I posted this a while ago on Myspace, but I was down at the Tarrant County Courthouse the other day and it reminded me of this story.
Tonight, I went to visit a friend at Tarrant County Jail.
On the way in, a man stepped up to me and asked for help: "My name is Elijah and I jest got outta this place. Damn! Sweet Jesus I need to get home to Waco!"
I wasn't sure what to say. I told him that I needed to go in to see a friend and that maybe we could talk on my way out. I don't know why I said it. But I did and I thought nothing more of it.
I've never been to jail. I've never visited anyone in jail. I checked in and eventually they called my name and I was given a sign with a number on it. I was told to step into an elevator with no buttons and hold up the sign to a camera in the elevator. The elevator let me off at the right floor, I stepped up to the plexiglass window, and picked up the phone.
We talked for twenty minutes or so. He asked about Lorri and the girls and I asked how he was doing. He said jail was like the Bill Murray movie "Groundhog Day" but much less funny. We laughed. He said he was going to be out in a few days and that the charges against him would most likely be dropped. I was glad for him and when I left I felt pretty good. Much better than I thought I would when I went in.
I didn't see Elijah on my way out. But he saw me.
"So can ya help me? I jest wanna get back to Waco." I just wanted to go home. I had been at school since 8:30. I conferenced with 20 students, taught my lit class, worked on my job apps, and wrote some more dissertation. I had been on campus for about 11 hours when I packed my stuff up and headed for Tarrant County Jail. But then Elijah.
But then Elijah, something whispered.
But I'm exhausted.
But then Elijah.
I turned and really looked at Elijah for the first time. He was about my age, a little shorter, African-American, sunglasses, t-shirt. It was a chilly night and Elijah wrapped his arms around his chest and shivered.
"I can't take you to Waco," I found myself saying. But then Elijah. "But I can take you to the Greyhound Station." Part of my brain was yelling at the rest of me: "This isn't a good idea. He might be dangerous. You don't know his story. What if he's violent? What if . . ."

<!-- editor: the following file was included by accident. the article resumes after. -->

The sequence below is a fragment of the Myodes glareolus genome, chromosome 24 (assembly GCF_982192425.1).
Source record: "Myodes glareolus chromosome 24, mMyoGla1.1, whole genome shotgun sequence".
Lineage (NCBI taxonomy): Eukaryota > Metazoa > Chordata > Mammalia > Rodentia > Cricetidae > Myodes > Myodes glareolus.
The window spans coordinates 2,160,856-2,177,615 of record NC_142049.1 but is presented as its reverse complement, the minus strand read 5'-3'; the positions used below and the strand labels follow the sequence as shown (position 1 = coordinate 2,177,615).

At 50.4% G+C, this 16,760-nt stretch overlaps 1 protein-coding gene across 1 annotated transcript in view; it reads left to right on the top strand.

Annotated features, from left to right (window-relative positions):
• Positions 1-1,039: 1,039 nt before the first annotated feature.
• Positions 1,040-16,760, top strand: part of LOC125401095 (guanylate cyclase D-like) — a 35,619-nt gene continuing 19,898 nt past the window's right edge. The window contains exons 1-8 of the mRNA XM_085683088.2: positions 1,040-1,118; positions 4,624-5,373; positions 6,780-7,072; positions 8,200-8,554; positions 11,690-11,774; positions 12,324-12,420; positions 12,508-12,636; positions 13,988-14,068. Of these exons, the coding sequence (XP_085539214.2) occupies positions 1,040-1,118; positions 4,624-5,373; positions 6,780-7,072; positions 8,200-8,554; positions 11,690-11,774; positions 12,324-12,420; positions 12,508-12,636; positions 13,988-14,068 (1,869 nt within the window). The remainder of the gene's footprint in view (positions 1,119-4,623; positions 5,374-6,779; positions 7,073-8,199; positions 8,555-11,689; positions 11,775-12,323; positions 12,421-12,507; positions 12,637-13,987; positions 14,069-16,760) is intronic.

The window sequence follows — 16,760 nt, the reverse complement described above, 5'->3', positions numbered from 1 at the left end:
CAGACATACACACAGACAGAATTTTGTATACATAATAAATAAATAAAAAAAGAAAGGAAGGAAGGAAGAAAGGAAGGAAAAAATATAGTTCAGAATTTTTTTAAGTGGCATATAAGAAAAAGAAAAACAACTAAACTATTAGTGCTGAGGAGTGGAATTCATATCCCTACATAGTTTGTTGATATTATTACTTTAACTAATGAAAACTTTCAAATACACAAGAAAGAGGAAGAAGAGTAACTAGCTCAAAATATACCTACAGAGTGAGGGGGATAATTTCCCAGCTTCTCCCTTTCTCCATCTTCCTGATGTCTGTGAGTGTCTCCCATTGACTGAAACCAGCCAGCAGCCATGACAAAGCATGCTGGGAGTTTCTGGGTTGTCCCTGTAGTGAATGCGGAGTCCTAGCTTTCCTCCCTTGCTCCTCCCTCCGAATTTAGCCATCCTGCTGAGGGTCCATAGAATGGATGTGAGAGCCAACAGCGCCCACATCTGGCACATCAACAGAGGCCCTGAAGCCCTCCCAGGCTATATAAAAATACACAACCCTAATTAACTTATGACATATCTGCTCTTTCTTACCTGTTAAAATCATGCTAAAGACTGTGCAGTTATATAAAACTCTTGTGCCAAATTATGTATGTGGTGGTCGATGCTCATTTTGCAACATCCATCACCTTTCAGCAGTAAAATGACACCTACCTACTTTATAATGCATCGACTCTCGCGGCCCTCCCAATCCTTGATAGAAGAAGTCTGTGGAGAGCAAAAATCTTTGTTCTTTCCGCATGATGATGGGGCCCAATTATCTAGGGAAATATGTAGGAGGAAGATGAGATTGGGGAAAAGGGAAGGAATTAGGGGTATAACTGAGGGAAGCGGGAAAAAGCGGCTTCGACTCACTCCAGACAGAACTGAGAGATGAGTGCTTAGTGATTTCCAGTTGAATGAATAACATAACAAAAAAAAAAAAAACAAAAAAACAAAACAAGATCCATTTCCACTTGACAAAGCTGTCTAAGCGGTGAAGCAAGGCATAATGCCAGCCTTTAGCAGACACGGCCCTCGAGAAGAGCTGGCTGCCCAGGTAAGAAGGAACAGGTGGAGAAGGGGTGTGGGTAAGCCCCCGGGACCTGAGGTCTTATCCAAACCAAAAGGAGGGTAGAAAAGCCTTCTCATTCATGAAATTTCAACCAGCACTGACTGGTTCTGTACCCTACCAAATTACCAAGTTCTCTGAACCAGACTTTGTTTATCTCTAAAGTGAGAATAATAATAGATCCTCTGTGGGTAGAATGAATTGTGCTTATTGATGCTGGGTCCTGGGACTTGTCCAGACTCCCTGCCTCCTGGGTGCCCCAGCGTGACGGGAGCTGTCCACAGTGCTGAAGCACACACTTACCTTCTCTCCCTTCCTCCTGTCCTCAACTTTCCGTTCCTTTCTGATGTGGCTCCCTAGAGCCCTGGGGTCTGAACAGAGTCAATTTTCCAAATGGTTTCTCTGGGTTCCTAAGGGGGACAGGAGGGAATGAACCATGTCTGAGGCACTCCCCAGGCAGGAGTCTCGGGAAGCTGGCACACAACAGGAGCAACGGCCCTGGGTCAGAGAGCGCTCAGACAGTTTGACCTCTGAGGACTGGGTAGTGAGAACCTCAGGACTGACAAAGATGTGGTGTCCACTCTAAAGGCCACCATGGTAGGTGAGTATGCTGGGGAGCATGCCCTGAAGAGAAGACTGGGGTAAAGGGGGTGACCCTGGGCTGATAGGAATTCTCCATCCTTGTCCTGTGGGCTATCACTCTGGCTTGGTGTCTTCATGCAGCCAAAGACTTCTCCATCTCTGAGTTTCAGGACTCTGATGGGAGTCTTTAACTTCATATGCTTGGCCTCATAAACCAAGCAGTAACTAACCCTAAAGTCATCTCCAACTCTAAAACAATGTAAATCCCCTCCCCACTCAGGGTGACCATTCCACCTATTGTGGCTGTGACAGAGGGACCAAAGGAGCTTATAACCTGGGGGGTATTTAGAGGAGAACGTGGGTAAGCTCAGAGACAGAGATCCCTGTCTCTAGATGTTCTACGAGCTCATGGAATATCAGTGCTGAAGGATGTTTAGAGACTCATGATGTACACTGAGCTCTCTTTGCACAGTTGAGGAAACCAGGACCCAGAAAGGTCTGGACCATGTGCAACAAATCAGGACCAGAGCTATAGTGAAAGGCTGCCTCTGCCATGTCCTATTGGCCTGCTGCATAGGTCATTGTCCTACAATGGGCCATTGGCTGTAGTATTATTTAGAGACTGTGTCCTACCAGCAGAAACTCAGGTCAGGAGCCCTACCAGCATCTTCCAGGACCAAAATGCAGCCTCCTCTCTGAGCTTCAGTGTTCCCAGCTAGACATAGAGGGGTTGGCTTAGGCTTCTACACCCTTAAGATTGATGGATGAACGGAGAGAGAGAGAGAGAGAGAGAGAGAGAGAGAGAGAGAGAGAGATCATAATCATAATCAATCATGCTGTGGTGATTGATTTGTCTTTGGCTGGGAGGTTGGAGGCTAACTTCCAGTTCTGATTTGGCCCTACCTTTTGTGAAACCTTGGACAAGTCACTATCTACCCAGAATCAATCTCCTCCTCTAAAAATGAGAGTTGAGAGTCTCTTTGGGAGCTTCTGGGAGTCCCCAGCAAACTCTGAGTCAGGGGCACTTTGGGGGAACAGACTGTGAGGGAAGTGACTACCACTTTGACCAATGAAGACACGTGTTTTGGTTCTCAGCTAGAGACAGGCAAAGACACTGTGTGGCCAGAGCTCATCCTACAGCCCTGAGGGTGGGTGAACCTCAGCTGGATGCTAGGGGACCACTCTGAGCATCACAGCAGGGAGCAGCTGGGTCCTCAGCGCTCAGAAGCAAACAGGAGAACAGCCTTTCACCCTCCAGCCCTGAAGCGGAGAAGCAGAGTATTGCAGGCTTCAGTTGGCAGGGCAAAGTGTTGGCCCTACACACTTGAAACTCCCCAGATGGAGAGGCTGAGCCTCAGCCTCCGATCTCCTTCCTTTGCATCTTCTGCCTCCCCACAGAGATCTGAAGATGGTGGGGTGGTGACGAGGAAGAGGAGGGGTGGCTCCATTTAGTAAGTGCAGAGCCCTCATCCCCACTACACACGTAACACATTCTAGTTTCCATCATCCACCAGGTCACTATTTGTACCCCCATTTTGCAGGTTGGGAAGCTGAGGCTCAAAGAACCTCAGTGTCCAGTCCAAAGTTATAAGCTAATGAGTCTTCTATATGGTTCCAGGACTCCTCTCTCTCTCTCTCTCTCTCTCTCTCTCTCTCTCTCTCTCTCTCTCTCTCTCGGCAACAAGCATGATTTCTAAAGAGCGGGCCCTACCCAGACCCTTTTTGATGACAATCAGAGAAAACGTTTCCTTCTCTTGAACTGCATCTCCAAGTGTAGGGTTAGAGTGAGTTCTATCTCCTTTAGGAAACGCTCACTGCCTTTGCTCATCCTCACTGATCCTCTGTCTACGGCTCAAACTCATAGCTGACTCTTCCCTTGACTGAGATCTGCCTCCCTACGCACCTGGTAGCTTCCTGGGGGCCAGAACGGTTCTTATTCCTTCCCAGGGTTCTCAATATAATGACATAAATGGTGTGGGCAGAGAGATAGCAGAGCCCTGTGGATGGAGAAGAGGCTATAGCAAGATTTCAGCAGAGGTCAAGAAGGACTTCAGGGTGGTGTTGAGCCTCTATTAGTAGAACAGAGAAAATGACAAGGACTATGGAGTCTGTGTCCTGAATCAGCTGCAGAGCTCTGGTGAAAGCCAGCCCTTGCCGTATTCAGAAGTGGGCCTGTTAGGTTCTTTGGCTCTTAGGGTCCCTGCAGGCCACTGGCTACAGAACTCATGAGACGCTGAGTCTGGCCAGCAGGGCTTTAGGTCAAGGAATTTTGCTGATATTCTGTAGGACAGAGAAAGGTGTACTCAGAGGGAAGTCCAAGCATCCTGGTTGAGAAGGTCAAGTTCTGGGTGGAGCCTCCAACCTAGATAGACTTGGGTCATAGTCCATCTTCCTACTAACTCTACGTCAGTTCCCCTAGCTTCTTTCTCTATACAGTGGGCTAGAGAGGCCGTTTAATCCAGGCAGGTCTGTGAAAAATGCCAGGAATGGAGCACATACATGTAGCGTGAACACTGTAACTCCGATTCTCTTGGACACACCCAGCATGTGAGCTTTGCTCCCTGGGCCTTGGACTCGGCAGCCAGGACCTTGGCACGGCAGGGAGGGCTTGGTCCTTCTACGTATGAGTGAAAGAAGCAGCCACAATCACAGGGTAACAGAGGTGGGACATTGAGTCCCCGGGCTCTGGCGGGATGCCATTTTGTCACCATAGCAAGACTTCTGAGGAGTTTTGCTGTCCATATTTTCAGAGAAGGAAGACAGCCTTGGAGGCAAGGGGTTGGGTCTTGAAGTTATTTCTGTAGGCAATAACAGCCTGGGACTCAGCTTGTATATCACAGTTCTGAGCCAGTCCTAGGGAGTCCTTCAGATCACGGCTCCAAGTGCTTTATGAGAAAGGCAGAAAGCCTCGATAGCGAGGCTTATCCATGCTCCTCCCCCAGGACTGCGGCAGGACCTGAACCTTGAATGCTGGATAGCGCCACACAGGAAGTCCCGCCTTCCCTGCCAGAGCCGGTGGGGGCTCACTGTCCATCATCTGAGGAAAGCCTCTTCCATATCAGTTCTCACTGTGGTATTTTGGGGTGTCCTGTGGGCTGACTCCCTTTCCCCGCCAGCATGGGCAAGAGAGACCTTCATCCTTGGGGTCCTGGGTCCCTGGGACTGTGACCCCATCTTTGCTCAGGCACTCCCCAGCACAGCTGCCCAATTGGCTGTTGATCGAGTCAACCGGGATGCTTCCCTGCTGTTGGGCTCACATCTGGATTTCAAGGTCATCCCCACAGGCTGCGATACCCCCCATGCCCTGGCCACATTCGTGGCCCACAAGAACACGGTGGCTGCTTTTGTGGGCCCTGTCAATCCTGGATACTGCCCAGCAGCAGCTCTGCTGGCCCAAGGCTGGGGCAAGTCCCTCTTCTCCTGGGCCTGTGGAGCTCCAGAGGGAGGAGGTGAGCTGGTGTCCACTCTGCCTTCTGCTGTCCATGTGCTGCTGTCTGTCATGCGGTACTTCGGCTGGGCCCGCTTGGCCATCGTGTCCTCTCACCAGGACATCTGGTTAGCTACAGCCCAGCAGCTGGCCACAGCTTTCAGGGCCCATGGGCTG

But then Elijah . . .
"C'mon. I'll drive you to the station and buy you a ticket."
Elijah climbed into the passenger seat and we took off. I drove to the station and Elijah talked about his arrest. He said he was taken in for having outstanding traffic tickets. He had a construction job and an apartment in Waco, but he had come to Fort Worth to visit his sister. His car had been impounded for ten days and he couldn't afford to pay the impound fees. He was afraid his job would be gone when he got back to Waco. He was worried because he was two weeks behind on his rent. He was thankful to be out of jail.
I went into the station with him and bought his ticket. He had a four hour lay-over in Dallas so I gave him all the cash in my pocket -- seven dollars and change -- so he could buy some breakfast in the morning. "My name is Elijah," he said. "I thank you." His voice was low and serious. I had nothing to say so I stood there for a second. Elijah awkwardly hugged me and went back inside.
"Thank you Jesus!" His voice echoed down the empty street.
I crossed the street, climbed into my Jeep, and began the drive home. And as I drove, I began to shrink. I felt small. I felt like the roof of my Jeep was gone, replaced with emptiness. Space. I couldn't look up for fear that I would fall out. I drove home with the universe trailing from the top of my car.
But then Elijah.
But then Elijah.